Be clear who is (and is not) your client

April 7, 2016
Be clear who is (and is not) your client

In Caliendo and another v. Mishcon de Reya (A Firm) and another [2016] EWHC 150 (Ch), the High Court was asked to consider the circumstances in which (a) an implied retainer agreement can arise for the provision of professional services and (b) a professional firm can assume a duty of care to a person who has no retainer agreement. The case provides a useful summary of the law in this area, and is a cautionary reminder to all professional advisers to clearly identify their client and the scope of their retainer in a written engagement letter.


A firm of solicitors, Mishcon de Reya, acted in a commercial transaction for football club QPR. The transaction concerned the sale of shares in QPR by the claimants in this action. The first claimant, Mr Caliendo, was, at the relevant time, a director of QPR.

The claimants argued that an implied retainer agreement had arisen between them and Mishcon or, in the alternative, that Mishcon had assumed a duty of care by conduct. As a result, the claimants said, Mishcon had breached its duty of care by failing, to the claimants’ detriment, to include certain deal terms in the finally executed sale documents.


Arnold J. considered the law on implied retainers and, in particular, the leading case of Dean v. Allin & Watts. This case provides that all the circumstances must be taken into account when seeking to imply a professional retainer agreement, including whether the party was liable for fees, whether the party directly instructed the professional, and whether a contractual relationship had existed between the parties in the past. Arnold J. also considered the case of Baird Textiles Ltd v. Marks & Spencer plc which provides that the test for implying such a retainer is one of necessity i.e. that the parties have acted in a way which was consistent only with an intention to make a contract.  Arnold J. held that there was no implied retainer in this case.  The actions of the parties were just as consistent with Mishcon acting for QPR and Mr Caliendo in his capacity only as a director of QPR.  The claim for an implied retainer therefore failed the test as set out in Baird.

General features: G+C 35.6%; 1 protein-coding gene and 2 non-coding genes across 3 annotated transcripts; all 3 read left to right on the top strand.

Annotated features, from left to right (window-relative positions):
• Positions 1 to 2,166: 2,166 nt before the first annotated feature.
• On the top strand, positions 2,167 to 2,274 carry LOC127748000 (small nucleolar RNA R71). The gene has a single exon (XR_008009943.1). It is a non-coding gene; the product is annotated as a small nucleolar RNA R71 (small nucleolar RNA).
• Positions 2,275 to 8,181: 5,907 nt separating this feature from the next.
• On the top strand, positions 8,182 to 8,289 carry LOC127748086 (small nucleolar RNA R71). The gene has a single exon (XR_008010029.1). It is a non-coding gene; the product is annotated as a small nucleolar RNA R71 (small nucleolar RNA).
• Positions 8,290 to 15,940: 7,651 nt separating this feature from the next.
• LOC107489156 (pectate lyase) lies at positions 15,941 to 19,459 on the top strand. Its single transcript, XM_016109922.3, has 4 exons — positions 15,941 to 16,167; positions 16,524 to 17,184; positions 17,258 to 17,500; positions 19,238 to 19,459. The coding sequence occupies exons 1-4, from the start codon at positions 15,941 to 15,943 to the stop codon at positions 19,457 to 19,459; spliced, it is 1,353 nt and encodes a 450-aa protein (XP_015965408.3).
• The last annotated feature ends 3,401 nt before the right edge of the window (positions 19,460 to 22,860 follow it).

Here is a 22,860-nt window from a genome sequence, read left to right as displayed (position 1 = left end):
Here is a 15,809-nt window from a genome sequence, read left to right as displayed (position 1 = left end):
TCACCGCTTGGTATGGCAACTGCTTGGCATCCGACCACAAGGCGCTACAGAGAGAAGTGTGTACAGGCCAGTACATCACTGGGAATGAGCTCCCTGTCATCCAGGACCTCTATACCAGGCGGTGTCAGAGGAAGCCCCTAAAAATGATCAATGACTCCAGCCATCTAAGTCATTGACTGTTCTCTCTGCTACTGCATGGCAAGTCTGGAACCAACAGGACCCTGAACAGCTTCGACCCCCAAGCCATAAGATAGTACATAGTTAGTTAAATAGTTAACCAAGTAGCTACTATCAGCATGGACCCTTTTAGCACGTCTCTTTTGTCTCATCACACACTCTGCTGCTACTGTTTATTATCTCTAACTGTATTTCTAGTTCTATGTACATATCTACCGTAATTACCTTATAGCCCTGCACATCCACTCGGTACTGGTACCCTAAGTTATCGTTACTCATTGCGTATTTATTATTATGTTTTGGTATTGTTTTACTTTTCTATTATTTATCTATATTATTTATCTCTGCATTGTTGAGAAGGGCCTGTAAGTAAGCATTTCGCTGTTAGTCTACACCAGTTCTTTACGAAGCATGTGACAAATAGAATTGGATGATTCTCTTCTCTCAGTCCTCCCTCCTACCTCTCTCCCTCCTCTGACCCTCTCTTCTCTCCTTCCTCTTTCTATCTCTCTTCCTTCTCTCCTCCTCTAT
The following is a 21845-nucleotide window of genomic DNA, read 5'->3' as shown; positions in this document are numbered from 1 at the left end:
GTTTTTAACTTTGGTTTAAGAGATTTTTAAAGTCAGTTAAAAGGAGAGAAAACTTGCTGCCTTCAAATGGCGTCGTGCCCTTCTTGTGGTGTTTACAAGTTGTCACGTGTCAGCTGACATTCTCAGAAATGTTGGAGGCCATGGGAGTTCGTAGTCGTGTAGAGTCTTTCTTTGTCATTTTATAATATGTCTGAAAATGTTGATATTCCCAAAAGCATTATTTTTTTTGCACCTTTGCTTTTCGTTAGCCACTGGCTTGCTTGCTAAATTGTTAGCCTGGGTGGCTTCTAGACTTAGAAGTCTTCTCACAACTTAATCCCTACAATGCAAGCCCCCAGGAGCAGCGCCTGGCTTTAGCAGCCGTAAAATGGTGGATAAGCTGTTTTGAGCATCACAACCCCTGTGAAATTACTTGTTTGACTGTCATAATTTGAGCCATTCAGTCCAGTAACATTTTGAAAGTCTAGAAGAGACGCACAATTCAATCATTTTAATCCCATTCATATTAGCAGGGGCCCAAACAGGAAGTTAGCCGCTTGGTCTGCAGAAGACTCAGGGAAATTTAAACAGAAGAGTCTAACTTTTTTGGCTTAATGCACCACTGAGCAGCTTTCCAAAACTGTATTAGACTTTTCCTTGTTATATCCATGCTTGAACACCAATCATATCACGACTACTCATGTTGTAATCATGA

Arnold J. then considered whether Mishcon had assumed responsibility to the claimants, and so owed them a duty of care. Again, Arnold J referred to Dean v. Allin & Watts, reiterating that the court should be slow to imply a duty of care where there is a conflict of interest between the actual client and the party asserting a duty of care, but that the law did not preclude it.  Arnold J. was persuaded that Mishcon did assume a duty of care by correspondence where Mishcon stated that it acted for the claimants, and also by virtue of documents which Mishcon executed on behalf of the claimants under powers of attorney.  However, on the facts, Arnold J. held that Mishcon’s duty was limited in scope as the claimants were advised in the transaction by another professional firm (albeit not lawyers).  Consequently, Mishcon was not in breach of its duty of care.


For professional advisers this case demonstrates the importance of clearly identifying who is (and is not) your client in a transaction. Engagement letters should be used for each matter which clearly identify who the client is, the capacity in which the instruction is given, and the scope of work.  In a transaction, especially where an unrepresented party is apparently on the same side, firms should be clear to avoid any suggestion that they have assumed responsibility for that party’s personal interests and therefore owe them a duty of care.  Failure to implement these best practices leads to uncertainty can lead to costly litigation.

Ciarán Noonan, Trainee Solicitor, Michael Simkins LLP

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